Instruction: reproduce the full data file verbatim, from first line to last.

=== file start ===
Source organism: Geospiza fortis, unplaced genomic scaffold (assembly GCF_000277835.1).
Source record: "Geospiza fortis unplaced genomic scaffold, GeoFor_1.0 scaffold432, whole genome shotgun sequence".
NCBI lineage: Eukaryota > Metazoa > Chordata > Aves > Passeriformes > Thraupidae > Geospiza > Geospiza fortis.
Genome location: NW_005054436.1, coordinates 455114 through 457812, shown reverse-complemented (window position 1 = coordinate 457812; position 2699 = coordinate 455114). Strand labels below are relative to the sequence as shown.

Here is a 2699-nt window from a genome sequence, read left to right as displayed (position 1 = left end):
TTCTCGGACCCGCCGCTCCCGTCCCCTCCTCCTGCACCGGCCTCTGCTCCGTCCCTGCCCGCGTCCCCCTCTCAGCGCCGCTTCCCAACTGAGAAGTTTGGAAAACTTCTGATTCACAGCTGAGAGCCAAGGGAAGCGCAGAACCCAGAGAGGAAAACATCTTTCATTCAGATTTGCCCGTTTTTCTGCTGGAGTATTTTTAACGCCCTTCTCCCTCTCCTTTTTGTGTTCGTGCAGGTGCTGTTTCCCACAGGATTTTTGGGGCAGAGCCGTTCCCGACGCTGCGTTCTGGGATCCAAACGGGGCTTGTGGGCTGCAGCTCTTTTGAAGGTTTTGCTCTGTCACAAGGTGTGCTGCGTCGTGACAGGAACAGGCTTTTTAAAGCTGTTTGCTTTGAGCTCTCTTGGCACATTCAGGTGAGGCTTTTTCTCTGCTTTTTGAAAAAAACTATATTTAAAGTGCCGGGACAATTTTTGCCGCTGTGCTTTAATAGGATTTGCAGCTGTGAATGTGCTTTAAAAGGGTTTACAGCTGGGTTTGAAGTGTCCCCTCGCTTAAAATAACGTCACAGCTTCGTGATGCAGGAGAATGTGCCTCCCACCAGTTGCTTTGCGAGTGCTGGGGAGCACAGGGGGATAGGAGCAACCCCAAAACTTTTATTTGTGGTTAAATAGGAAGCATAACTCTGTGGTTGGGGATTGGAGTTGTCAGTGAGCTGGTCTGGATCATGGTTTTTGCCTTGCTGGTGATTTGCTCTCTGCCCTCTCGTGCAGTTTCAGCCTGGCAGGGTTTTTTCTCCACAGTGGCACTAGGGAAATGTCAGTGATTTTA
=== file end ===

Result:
Source organism: Geospiza fortis, unplaced genomic scaffold (assembly GCF_000277835.1).
Source record: "Geospiza fortis unplaced genomic scaffold, GeoFor_1.0 scaffold432, whole genome shotgun sequence".
NCBI lineage: Eukaryota > Metazoa > Chordata > Aves > Passeriformes > Thraupidae > Geospiza > Geospiza fortis.
Genome location: NW_005054436.1, coordinates 455114 through 457812, shown reverse-complemented (window position 1 = coordinate 457812; position 2699 = coordinate 455114). Strand labels below are relative to the sequence as shown.

Here is a 2699-nt window from a genome sequence, read left to right as displayed (position 1 = left end):
TTCTCGGACCCGCCGCTCCCGTCCCCTCCTCCTGCACCGGCCTCTGCTCCGTCCCTGCCCGCGTCCCCCTCTCAGCGCCGCTTCCCAACTGAGAAGTTTGGAAAACTTCTGATTCACAGCTGAGAGCCAAGGGAAGCGCAGAACCCAGAGAGGAAAACATCTTTCATTCAGATTTGCCCGTTTTTCTGCTGGAGTATTTTTAACGCCCTTCTCCCTCTCCTTTTTGTGTTCGTGCAGGTGCTGTTTCCCACAGGATTTTTGGGGCAGAGCCGTTCCCGACGCTGCGTTCTGGGATCCAAACGGGGCTTGTGGGCTGCAGCTCTTTTGAAGGTTTTGCTCTGTCACAAGGTGTGCTGCGTCGTGACAGGAACAGGCTTTTTAAAGCTGTTTGCTTTGAGCTCTCTTGGCACATTCAGGTGAGGCTTTTTCTCTGCTTTTTGAAAAAAACTATATTTAAAGTGCCGGGACAATTTTTGCCGCTGTGCTTTAATAGGATTTGCAGCTGTGAATGTGCTTTAAAAGGGTTTACAGCTGGGTTTGAAGTGTCCCCTCGCTTAAAATAACGTCACAGCTTCGTGATGCAGGAGAATGTGCCTCCCACCAGTTGCTTTGCGAGTGCTGGGGAGCACAGGGGGATAGGAGCAACCCCAAAACTTTTATTTGTGGTTAAATAGGAAGCATAACTCTGTGGTTGGGGATTGGAGTTGTCAGTGAGCTGGTCTGGATCATGGTTTTTGCCTTGCTGGTGATTTGCTCTCTGCCCTCTCGTGCAGTTTCAGCCTGGCAGGGTTTTTTCTCCACAGTGGCACTAGGGAAATGTCAGTGATTTTA